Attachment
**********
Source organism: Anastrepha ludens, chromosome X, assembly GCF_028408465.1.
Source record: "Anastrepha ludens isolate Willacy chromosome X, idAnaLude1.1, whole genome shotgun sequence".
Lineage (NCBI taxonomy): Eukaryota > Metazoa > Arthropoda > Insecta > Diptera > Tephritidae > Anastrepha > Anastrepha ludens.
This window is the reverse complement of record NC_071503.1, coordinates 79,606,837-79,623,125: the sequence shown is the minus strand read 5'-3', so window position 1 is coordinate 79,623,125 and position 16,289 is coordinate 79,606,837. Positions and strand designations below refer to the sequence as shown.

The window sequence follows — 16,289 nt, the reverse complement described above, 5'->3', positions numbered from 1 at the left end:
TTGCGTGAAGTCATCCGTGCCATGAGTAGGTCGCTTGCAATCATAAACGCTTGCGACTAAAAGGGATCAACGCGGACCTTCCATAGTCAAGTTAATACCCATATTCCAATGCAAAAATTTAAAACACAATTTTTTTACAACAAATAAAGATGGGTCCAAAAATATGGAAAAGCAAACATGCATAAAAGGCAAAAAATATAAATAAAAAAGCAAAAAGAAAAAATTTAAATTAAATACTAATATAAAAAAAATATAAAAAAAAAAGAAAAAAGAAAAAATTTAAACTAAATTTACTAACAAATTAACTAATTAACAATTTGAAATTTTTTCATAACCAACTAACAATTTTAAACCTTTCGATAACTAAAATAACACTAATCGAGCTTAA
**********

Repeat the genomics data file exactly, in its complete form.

Source organism: Anastrepha ludens, chromosome X, assembly GCF_028408465.1.
Source record: "Anastrepha ludens isolate Willacy chromosome X, idAnaLude1.1, whole genome shotgun sequence".
Lineage (NCBI taxonomy): Eukaryota > Metazoa > Arthropoda > Insecta > Diptera > Tephritidae > Anastrepha > Anastrepha ludens.
This window is the reverse complement of record NC_071503.1, coordinates 79,606,837-79,623,125: the sequence shown is the minus strand read 5'-3', so window position 1 is coordinate 79,623,125 and position 16,289 is coordinate 79,606,837. Positions and strand designations below refer to the sequence as shown.

The window sequence follows — 16,289 nt, the reverse complement described above, 5'->3', positions numbered from 1 at the left end:
TTGCGTGAAGTCATCCGTGCCATGAGTAGGTCGCTTGCAATCATAAACGCTTGCGACTAAAAGGGATCAACGCGGACCTTCCATAGTCAAGTTAATACCCATATTCCAATGCAAAAATTTAAAACACAATTTTTTTACAACAAATAAAGATGGGTCCAAAAATATGGAAAAGCAAACATGCATAAAAGGCAAAAAATATAAATAAAAAAGCAAAAAGAAAAAATTTAAATTAAATACTAATATAAAAAAAATATAAAAAAAAAAGAAAAAAGAAAAAATTTAAACTAAATTTACTAACAAATTAACTAATTAACAATTTGAAATTTTTTCATAACCAACTAACAATTTTAAACCTTTCGATAACTAAAATAACACTAATCGAGCTTAA